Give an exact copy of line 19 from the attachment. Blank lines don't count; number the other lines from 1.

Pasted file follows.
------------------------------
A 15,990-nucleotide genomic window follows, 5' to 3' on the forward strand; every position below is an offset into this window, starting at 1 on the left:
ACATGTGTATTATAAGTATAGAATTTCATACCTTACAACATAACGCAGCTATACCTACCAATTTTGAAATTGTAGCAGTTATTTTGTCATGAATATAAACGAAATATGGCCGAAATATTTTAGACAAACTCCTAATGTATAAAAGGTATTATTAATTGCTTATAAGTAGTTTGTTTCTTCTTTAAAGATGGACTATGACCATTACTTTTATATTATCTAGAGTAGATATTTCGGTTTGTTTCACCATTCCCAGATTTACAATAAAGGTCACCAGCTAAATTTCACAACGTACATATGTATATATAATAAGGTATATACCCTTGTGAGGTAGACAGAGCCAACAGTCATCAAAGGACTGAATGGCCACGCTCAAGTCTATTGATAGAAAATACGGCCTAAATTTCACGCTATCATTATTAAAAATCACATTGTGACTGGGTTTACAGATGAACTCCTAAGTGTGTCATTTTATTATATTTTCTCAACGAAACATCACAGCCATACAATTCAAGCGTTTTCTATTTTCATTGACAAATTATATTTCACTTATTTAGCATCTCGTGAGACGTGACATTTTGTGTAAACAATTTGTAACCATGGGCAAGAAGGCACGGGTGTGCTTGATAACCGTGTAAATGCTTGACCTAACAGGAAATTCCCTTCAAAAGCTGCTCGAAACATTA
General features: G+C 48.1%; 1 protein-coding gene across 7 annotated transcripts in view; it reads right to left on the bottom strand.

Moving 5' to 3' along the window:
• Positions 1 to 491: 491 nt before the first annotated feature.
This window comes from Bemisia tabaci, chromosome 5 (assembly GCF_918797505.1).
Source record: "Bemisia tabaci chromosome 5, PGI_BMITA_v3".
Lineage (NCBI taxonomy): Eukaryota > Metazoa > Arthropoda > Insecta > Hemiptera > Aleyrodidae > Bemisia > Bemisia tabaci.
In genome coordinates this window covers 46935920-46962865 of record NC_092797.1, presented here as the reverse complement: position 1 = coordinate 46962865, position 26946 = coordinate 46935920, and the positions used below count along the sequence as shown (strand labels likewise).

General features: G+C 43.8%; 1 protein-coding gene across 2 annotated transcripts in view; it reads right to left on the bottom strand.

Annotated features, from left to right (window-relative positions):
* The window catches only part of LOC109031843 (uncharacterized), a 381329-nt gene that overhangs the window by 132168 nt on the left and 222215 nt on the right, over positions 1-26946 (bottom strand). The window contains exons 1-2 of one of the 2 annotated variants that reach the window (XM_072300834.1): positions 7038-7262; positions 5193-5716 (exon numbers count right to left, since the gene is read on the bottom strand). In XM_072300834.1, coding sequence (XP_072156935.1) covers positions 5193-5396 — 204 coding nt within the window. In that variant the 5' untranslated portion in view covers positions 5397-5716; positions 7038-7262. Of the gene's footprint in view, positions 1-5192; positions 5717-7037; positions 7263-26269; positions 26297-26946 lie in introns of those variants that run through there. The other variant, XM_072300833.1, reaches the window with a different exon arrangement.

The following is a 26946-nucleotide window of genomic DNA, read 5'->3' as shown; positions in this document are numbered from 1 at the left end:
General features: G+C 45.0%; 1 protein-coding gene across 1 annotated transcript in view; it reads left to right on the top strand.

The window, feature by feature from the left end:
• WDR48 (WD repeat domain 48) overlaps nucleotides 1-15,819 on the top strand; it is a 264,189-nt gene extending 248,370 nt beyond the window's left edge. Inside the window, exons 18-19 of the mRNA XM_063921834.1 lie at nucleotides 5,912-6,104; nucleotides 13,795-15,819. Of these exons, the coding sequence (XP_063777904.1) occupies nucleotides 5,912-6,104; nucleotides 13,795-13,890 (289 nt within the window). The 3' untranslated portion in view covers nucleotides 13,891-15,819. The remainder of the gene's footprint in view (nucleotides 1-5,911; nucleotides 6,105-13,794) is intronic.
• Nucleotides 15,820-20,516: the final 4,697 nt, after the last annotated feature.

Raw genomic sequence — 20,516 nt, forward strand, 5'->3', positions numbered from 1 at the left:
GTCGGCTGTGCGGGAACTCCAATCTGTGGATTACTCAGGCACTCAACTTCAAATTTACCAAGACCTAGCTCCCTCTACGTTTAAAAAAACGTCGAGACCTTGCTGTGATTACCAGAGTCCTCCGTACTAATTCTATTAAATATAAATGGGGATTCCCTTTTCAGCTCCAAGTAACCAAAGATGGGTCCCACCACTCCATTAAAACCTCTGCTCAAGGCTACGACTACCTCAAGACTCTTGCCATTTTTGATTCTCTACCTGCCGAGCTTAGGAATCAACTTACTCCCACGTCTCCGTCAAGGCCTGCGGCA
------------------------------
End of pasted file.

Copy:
GTCGGCTGTGCGGGAACTCCAATCTGTGGATTACTCAGGCACTCAACTTCAAATTTACCAAGACCTAGCTCCCTCTACGTTTAAAAAAACGTCGAGACCTTGCTGTGATTACCAGAGTCCTCCGTACTAATTCTATTAAATATAAATGGGGATTCCCTTTTCAGCTCCAAGTAACCAAAGATGGGTCCCACCACTCCATTAAAACCTCTGCTCAAGGCTACGACTACCTCAAGACTCTTGCCATTTTTGATTCTCTACCTGCCGAGCTTAGGAATCAACTTACTCCCACGTCTCCGTCAAGGCCTGCGGCA